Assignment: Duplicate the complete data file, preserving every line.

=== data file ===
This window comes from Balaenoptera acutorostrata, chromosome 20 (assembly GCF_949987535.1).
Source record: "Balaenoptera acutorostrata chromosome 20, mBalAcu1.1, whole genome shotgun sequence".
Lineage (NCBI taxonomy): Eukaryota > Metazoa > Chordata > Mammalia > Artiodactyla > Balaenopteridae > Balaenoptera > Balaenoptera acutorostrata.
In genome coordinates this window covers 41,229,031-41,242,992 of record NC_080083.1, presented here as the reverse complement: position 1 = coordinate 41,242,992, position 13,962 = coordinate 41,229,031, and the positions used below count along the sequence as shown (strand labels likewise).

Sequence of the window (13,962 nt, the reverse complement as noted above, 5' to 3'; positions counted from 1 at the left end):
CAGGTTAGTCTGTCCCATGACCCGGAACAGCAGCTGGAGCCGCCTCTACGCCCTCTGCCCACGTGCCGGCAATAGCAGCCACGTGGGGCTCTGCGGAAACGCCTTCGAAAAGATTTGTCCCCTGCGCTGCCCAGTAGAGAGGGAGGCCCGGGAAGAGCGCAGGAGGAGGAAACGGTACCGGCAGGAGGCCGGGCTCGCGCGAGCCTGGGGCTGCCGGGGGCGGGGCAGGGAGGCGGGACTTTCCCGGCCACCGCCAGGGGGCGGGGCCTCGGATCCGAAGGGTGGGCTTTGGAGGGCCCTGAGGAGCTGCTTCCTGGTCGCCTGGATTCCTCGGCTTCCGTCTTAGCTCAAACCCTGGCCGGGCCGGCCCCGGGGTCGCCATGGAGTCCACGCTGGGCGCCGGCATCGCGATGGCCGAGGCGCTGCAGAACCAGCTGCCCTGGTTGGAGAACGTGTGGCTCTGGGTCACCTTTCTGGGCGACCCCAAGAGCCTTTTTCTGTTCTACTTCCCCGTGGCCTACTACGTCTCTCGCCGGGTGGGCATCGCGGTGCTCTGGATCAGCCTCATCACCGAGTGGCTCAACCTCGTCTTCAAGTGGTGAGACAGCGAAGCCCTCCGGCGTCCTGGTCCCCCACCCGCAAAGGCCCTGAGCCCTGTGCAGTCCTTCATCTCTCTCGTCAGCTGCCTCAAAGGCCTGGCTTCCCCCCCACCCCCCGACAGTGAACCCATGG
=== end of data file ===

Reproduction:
This window comes from Balaenoptera acutorostrata, chromosome 20 (assembly GCF_949987535.1).
Source record: "Balaenoptera acutorostrata chromosome 20, mBalAcu1.1, whole genome shotgun sequence".
Lineage (NCBI taxonomy): Eukaryota > Metazoa > Chordata > Mammalia > Artiodactyla > Balaenopteridae > Balaenoptera > Balaenoptera acutorostrata.
In genome coordinates this window covers 41,229,031-41,242,992 of record NC_080083.1, presented here as the reverse complement: position 1 = coordinate 41,242,992, position 13,962 = coordinate 41,229,031, and the positions used below count along the sequence as shown (strand labels likewise).

Sequence of the window (13,962 nt, the reverse complement as noted above, 5' to 3'; positions counted from 1 at the left end):
CAGGTTAGTCTGTCCCATGACCCGGAACAGCAGCTGGAGCCGCCTCTACGCCCTCTGCCCACGTGCCGGCAATAGCAGCCACGTGGGGCTCTGCGGAAACGCCTTCGAAAAGATTTGTCCCCTGCGCTGCCCAGTAGAGAGGGAGGCCCGGGAAGAGCGCAGGAGGAGGAAACGGTACCGGCAGGAGGCCGGGCTCGCGCGAGCCTGGGGCTGCCGGGGGCGGGGCAGGGAGGCGGGACTTTCCCGGCCACCGCCAGGGGGCGGGGCCTCGGATCCGAAGGGTGGGCTTTGGAGGGCCCTGAGGAGCTGCTTCCTGGTCGCCTGGATTCCTCGGCTTCCGTCTTAGCTCAAACCCTGGCCGGGCCGGCCCCGGGGTCGCCATGGAGTCCACGCTGGGCGCCGGCATCGCGATGGCCGAGGCGCTGCAGAACCAGCTGCCCTGGTTGGAGAACGTGTGGCTCTGGGTCACCTTTCTGGGCGACCCCAAGAGCCTTTTTCTGTTCTACTTCCCCGTGGCCTACTACGTCTCTCGCCGGGTGGGCATCGCGGTGCTCTGGATCAGCCTCATCACCGAGTGGCTCAACCTCGTCTTCAAGTGGTGAGACAGCGAAGCCCTCCGGCGTCCTGGTCCCCCACCCGCAAAGGCCCTGAGCCCTGTGCAGTCCTTCATCTCTCTCGTCAGCTGCCTCAAAGGCCTGGCTTCCCCCCCACCCCCCGACAGTGAACCCATGG